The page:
DES MOINES, Iowa — They aren’t the first people you think of when you hear about those working on the front lines caring for COVID-19 patients, but they are still risking their lives to care for Iowans infected with the virus.
Some of the sickest patients, the men and women facing life and death, arrive at the hospital by air.
“You kind of have to go into each flight thinking it could be COVID,” said LifeFlight Manager Michael Zweigart.
The crew at UnityPoint Health is seeing about three times the normal daily volume. Right now, the coronavirus makes up about 70% of all calls.
“Crews get tired, staff get tired. Just putting on the extra precautions is more fatiguing,” said Zweigart.
The LifeFlight team is carrying an even heavier load. They aren’t just picking up and dropping off patients. They often start treatment or continue patient care right up until they land.
“You come into this shift concerned about yourself and your own family. You also have to set that aside because you have to deal with the patients and the patients’ families as well,” he said.
Over at MercyOne, families are dealing with their own challenges. New mothers infected with the coronavirus face a heartbreaking wait to hold their babies.
“This sweet, sweet baby I’m caring for, the mom and baby are apart. It tugs at my heartstrings because I’m a mom. I just can’t image the pain and the fear they feel,” explained NICU nurse Kate Jones.
Jones does her best to be a surrogate mom.
“I got your back. I’m your nurse, but I got your back. I hope that that transcends to them to know that they are being cared in the best way I know how,” said Jones.
The nurses have stepped in to hold and hug about two dozen babies for the mothers who can’t. Many even volunteer to care for COVID-19 patients at the risk of themselves and their own families.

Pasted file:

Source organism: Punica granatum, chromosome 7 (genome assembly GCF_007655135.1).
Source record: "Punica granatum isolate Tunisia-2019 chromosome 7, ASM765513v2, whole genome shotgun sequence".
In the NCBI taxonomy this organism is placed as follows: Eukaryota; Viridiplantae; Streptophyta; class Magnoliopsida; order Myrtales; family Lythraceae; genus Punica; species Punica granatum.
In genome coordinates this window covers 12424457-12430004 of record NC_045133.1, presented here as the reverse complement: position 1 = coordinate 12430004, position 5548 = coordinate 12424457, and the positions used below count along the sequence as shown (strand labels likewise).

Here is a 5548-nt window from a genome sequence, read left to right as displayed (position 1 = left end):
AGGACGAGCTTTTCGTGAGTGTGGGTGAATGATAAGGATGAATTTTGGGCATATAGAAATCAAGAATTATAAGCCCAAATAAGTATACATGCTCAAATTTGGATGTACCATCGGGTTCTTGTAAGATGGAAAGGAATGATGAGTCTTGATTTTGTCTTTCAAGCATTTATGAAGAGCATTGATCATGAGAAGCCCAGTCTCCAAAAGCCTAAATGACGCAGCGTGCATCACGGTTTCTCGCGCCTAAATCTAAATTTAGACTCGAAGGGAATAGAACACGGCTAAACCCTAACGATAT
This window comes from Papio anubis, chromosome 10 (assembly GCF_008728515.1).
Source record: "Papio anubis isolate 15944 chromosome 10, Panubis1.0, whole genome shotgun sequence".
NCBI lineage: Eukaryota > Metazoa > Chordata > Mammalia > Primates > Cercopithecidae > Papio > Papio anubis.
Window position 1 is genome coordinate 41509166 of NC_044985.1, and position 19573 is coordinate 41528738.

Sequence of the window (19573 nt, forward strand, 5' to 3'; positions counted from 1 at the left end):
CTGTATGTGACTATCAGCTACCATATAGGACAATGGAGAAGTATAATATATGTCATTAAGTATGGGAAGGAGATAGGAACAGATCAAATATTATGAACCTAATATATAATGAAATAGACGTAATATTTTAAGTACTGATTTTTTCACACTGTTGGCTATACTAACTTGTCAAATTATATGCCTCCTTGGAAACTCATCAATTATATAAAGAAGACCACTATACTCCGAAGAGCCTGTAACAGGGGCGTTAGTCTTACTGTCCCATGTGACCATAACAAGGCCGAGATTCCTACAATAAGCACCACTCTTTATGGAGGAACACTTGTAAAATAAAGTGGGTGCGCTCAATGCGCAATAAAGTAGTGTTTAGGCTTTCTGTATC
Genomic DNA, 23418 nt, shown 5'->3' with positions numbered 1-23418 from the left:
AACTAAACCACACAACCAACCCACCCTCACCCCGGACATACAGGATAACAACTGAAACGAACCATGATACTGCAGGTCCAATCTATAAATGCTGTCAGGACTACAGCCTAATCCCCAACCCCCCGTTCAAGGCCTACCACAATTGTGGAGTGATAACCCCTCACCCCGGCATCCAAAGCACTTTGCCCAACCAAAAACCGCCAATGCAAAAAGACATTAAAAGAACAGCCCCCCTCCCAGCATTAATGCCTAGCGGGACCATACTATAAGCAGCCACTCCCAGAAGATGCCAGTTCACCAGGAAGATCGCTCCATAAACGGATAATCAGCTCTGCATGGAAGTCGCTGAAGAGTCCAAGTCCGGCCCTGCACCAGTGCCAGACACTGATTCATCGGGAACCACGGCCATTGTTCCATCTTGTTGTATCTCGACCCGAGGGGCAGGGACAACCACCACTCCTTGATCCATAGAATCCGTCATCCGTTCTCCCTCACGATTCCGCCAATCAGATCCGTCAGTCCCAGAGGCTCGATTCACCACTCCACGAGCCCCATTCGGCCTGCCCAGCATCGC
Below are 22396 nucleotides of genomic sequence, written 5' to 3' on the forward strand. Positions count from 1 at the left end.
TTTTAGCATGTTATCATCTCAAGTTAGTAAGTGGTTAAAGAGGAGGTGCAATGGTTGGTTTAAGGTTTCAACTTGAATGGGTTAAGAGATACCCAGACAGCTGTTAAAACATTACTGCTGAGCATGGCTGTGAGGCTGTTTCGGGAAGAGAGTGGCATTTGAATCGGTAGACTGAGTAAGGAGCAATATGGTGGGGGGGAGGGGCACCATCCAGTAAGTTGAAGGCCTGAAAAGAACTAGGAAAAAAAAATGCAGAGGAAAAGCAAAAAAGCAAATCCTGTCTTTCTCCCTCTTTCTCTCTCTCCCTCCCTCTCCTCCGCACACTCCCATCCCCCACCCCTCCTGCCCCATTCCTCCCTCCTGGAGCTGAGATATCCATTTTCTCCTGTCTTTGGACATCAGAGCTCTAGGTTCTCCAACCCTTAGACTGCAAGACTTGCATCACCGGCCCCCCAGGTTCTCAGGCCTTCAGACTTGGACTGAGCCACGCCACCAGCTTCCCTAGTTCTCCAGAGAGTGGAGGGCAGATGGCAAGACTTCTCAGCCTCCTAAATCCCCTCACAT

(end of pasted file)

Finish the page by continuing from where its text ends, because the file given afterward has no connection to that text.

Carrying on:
“Today I was the coronavirus nurse so no hugs, no kisses when I get home. It’s straight to the shower, clean up head to toe and then I get to hug my family,” she said.
Jerry Bernhardt has spent his life comforting people in their time of need.
“I can’t really imagine not being able to be with their loved ones at the time of death, but when they’re able to cry with us, I can cry with them and help them, pray with them,” he said.
The chaplain has walked the halls at MercyOne going on 25 years now. He can be the only other face patients see.
“I come in and I’m a presence. I come in with my mask on and stay six feet away, but I’m there for them — whether they want prayer or just want someone to talk to,” said Bernhardt.
It’s not just patients he lends an ear to or bows his head with.
“A lot of times, I’ll minister more to staff because of COVID and because there’s a lot of tension in this place, and I think it does help,” explained Bernhardt.
He is among those who are helping others out on the front lines and behind the scenes.